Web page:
Increased awareness/screening/surveillance.

Childhood mortality has been decreasing over the past century. Children who would have died at birth or early on, e.g., low birthweight, especially very low birthweight, and genetic disorders, now can live long lives; but often have physical, cognitive, and emotional problems.

A relationship has been found between ASD and children born to older parents, more mutations in eggs and sperm.

We live in the age of a therapeutic society. More and more people are being diagnosed with something. If this continues, no one will exist who doesn’t have some medical/psychiatric label (e.g., Brownless, 2007; Hadler, 2007; Payer, 1988, 1992; welch, 2011).

Since World War II over 85,000 new chemicals have been introduced into our environment with little to no oversight. Before then, despite overwhelming medical science, lead was added to gasoline. A mass of studies has found that HIGH levels of lead in the blood of fetus and children results in lowered intelligence, behavioral problems, etc. And studies have found some post-war chemicals “cause” ASD when fetus exposed. High levels, not the minuscule levels of various additives in vaccines. So, yes, one can attribute some increase in ASD to the environment, either interaction with genes or by itself; but this doesn’t change that the vast majority of cases can be explained by the above.

I believe in community and wish a society where all human beings are treated with dignity and resources provided for them to obtain whatever potential they have, so I support evermore funding for children and adults labeled with ASD; but also cerebral palsy, Down’s Syndrome, etc. All lives are precious.

And we can “easily” afford this if our governments didn’t continuously lie to us about threats from abroad, while acting on behalf of corporations (access to raw materials and selling of weapons), resulting in CIA, MI6, and military spending trillions of dollars, risking our loyal military, and killing, crippling and impoverishing people in developing nations who were NEVER a threat to us. Of course, by killing them, we become the enlistment stimulus for terrorist groups, which we then claim the need to defend against, a vicious circle. Trillions of dollars that could have benefited us and used for real foreign aid (Blum. 2003; Butler, 1935; Gaffney, 2019; Schlessinger, 2005).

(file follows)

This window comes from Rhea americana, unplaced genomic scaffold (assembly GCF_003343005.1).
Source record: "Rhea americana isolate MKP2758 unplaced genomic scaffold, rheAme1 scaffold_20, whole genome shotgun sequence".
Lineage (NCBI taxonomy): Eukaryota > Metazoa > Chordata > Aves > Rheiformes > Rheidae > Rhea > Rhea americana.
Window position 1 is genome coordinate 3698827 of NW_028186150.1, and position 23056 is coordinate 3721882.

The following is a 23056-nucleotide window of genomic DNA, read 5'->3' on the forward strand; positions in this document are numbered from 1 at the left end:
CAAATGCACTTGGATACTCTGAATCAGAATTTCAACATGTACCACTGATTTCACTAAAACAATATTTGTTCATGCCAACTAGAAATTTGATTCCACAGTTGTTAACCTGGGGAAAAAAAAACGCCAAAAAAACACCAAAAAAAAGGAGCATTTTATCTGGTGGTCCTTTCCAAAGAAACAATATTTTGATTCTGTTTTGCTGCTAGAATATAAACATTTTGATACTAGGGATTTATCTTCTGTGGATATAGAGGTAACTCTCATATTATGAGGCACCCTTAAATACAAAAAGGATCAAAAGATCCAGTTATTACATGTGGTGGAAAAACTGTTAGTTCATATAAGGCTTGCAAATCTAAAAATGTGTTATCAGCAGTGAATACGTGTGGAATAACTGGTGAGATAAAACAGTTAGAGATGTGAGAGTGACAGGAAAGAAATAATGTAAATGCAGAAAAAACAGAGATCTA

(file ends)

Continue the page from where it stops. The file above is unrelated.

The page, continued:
Blum W (2003). Killing Hope: US Military & CIA Interventions since World War II. Available at:

Butler, Major General Smedley (1935). War Is A Racket. Available at:

[Butler is the most decorated Marine in history]

Brownlee S (2007). Overtreated: Why Too Much Medicine is Making Us Sicker and Poorer.

Cliff A, Haggett P, Smallman-Raynor M (1993). Measles: An Historical Geography of a Major Human Viral Disease. Blackwell.

Gaffney M (2018 Mar). Corporate Power and Expansive U.S. Military Policy. American Journal of Economics and Sociology; 77(2): 331-417. Available at:

Hadler NM (2007). The Last Well Person: How to Stay Well Despite the Health-Care System.

Harrison JA (2018 Nov 9). Wrong About Polio: A Review of Suzanne Humphries, MD and Roman Bystrianyk’s “Dissolving Illusions” Part 1. Science-Based Medicine. Available at:“Dissolving-Illusions”-long-version.pdf

Payer L (1988). Medicine & Culture: Varieties of Treatment in the United States, England, West Germany, and France.

Payer L (1992). Disease-Mongers: How Doctors, Drug Companies, and Insurers are Making You Feel Sick.

Schlesinger SC, Kinzer S (2005). Bitter Fruit: The Untold story of the American Coup in Guatemala (revised version). Harvard University Press.

Welch HG, Schwartz LM, Woloshin S (2011). Overdiagnosed: Making People Sick in the Pursuit of Health.

Wing L (2005 Apr). Reflections on Opening Pandora’s Box. Journal of Autism and Developmental Disorders; 35(2): 197-203.

Competing interests: No competing interests

25 July 2019
Joel A Harrison
Long-Retired Epidemiologist
NONE: I have NEVER worked for the FDA, NIH, CDC, any pharmaceutical company, nor ever purchased pharmaceutical stocks